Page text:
Healing Herbs and Spices: From Thyme to Tumeric

Many herbs and spices have potent healing powers and health benefits. However, most bottled spices found at the grocery store have been irradiated, which nullifies the health benefits (and, in many cases, the flavor and aroma.) To enjoy the health benefits of herbs and spices, it is best to either grow them at home or buy them organic and fresh from a natural grocery store. Herbs and spices are a healthier alternative for flavoring food than salt. Refined (“table”) salt makes one prone to high blood pressure, kidney problems and heart disease. It accumulates in body tissues, tearing out kidney fibers, damaging arteries, hardening the urinary tract, promoting headaches, pain and tightness. If salt must be used, only use sea salt or kelp.

Ginger
The medicinal use of ginger dates back to ancient times, according to early medical texts in India, China, Greece, Rome and the Middle East. Traditionally, ginger is used for treating flatulent colic and indigestion. The German Commission E recognizes ginger as a treatment for dyspepsia and motion sickness preventative. The British Herbal Compendium also recognizes ginger for these purposes, as well as for the treatment of morning sickness during pregnancy, stimulating the appetite in anorexia and as a treatment for bronchitis and rheumatic discomforts. In clinical trials, ginger was found effective for the prevention of seasickness, morning sickness and chemotherapy-induced nausea.

Onion
Onion is beneficial for maintaining healthy cholesterol levels, lowering blood clot risk, cleansing the blood and lungs.

Parsley
Parsley has a mild flavor that is good for soups, stews, salads and as a garnish. Bright green parsley, which is a rich source of chlorophyll, is recommended as a powerful breath freshener. Medicinally, it is good for indigestion, measles, lungs, liver and spleen, and helps fight infections of the kidney, bladder and urinary tract. Parsley is a superior medicinal food, containing high levels of fiber, carotenoids, vitamin C, folate and other antioxidants. The leaves and stocks also contain generous amounts of calcium and boron, helpful for preventing osteoporosis. Parsley also contains substances similar to those found in broccoli that act as a cancer preventative.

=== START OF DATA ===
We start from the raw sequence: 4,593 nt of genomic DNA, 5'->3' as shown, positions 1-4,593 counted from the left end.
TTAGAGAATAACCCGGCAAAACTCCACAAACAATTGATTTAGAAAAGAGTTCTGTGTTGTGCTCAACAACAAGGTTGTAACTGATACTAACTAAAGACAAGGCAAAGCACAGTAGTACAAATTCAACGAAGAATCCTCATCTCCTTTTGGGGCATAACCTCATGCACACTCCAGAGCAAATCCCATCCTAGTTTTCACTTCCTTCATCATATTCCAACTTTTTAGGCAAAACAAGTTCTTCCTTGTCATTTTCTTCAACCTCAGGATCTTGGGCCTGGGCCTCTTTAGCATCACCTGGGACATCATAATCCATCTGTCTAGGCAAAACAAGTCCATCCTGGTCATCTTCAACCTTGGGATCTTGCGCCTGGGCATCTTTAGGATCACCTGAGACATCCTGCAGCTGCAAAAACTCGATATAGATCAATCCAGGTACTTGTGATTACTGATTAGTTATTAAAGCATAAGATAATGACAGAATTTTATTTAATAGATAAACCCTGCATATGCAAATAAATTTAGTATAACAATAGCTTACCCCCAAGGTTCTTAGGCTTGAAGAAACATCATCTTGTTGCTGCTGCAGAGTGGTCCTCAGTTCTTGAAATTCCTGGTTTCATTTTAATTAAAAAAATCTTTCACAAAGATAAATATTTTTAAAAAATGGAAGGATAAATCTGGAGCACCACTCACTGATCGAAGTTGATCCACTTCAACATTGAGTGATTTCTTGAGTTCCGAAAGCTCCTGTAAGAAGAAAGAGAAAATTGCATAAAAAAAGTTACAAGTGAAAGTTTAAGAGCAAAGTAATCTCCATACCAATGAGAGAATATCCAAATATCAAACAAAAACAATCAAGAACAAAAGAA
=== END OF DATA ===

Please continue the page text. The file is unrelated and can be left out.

Rosemary
Rosemary is from the mint family and used to flavor stews, potatoes, soups, vegetables and lamb dishes. It has a preservative effect when mixed with food that spoils easily. Medicinally, it helps to prevent food poisoning, fight infection, and ward off headaches. According to Dr. James Duke, author of “The Green Pharmacy,” rosemary leaf contains dozens of powerful antioxidant compounds and several compounds that prevent the breakdown of acetylcholine in the brain, which may be beneficial for those with Alzheimer’s disease. Rosemary is also recommended for preventing and fighting cataracts, as the herb is known to contain at least four anti-cataract compounds. The antioxidant benefits of rosemary may also improve vascular disorders, and can be obtained by regularly drinking the tea or using generous amounts of rosemary in cooking.

Sage
Sage has a warm, bitter flavor that is good for salads, pickles and cheeses. Medicinally, it is good for canker sores, bleeding gums, sore throat, lungs, diabetes and wounds. Sage contains a volatile oil, tannin and resin. Sage leaves contain ursolic acid, which has bactericidal properties. Herbalists use sage for tonsillitis, mouth ulcers, throat problems, and as a gargle.

Thyme
One teaspoon thyme in one cup of water, sweetened with one tablespoon of honey taken three to four times daily is said to be good for infectious bronchitis, diarrhea and cancer.

Turmeric
Turmeric belongs to the same plant family as ginger, and was commonly used in traditional Oriental remedies as a stomach tonic and blood purifier. Turmeric has been successfully used to treat digestive disorders, cardiovascular conditions and cancer. In addition, the turmeric plant contains numerous volatile oils known to exhibit strong antibiotic properties. For this reason, turmeric is often used topically for certain skin conditions and minor injuries as a means of preventing bacterial infection. The active constituent in turmeric is curcumin, which has the following medicinal and therapeutic properties:

– acts as anti-inflammatory by lowering histamine levels, offering relief of arthritis pain
– acts as an antioxidant, protecting the liver from certain toxins
– promotes healthy circulation by inhibiting blood platelets from sticking together
– induces the flow of bile, which breaks down fats.

Note: Individuals with stomach or gallbladder conditions should not take turmeric in supplement form. Pregnant women should also avoid taking large amounts as it may pose a risk of miscarriage. Supplemental use is not recommended while breast-feeding.

Sources
Prescription for Dietary Wellness; Phyllis A. Balch, CNC and James F. Balch, M.D.; 1998.

Anti-aging Manual: The Encyclopedia of Natural Health (3rd ed.); Joseph B. Marion; 2005.

The Green Pharmacy: Herbal Remedies for Common Diseases and Conditions from the World’s Foremost Authority on Healing Herbs; James A. Duke, Ph.D.; 2003.